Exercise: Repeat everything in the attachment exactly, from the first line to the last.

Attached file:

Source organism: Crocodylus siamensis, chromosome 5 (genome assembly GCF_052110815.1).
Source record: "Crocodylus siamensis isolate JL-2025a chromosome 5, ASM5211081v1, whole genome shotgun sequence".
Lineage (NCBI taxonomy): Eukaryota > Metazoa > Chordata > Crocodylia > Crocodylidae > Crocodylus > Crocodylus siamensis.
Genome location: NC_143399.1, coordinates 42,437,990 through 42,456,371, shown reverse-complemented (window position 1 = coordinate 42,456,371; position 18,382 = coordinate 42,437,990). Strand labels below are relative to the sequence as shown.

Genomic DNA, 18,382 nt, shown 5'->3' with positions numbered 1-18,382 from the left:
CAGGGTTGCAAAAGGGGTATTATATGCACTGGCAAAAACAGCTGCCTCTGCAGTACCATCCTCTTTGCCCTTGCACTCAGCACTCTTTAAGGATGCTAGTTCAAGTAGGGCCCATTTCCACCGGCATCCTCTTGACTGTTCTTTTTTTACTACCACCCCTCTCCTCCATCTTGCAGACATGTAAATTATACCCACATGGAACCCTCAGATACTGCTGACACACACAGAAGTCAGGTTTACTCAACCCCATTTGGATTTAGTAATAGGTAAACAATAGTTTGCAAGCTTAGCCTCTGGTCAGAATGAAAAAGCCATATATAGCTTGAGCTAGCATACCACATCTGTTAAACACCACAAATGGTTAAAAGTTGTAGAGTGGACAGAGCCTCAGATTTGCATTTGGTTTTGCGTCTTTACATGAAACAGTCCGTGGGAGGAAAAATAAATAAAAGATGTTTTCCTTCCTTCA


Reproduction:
Source organism: Crocodylus siamensis, chromosome 5 (genome assembly GCF_052110815.1).
Source record: "Crocodylus siamensis isolate JL-2025a chromosome 5, ASM5211081v1, whole genome shotgun sequence".
Lineage (NCBI taxonomy): Eukaryota > Metazoa > Chordata > Crocodylia > Crocodylidae > Crocodylus > Crocodylus siamensis.
Genome location: NC_143399.1, coordinates 42,437,990 through 42,456,371, shown reverse-complemented (window position 1 = coordinate 42,456,371; position 18,382 = coordinate 42,437,990). Strand labels below are relative to the sequence as shown.

Genomic DNA, 18,382 nt, shown 5'->3' with positions numbered 1-18,382 from the left:
CAGGGTTGCAAAAGGGGTATTATATGCACTGGCAAAAACAGCTGCCTCTGCAGTACCATCCTCTTTGCCCTTGCACTCAGCACTCTTTAAGGATGCTAGTTCAAGTAGGGCCCATTTCCACCGGCATCCTCTTGACTGTTCTTTTTTTACTACCACCCCTCTCCTCCATCTTGCAGACATGTAAATTATACCCACATGGAACCCTCAGATACTGCTGACACACACAGAAGTCAGGTTTACTCAACCCCATTTGGATTTAGTAATAGGTAAACAATAGTTTGCAAGCTTAGCCTCTGGTCAGAATGAAAAAGCCATATATAGCTTGAGCTAGCATACCACATCTGTTAAACACCACAAATGGTTAAAAGTTGTAGAGTGGACAGAGCCTCAGATTTGCATTTGGTTTTGCGTCTTTACATGAAACAGTCCGTGGGAGGAAAAATAAATAAAAGATGTTTTCCTTCCTTCA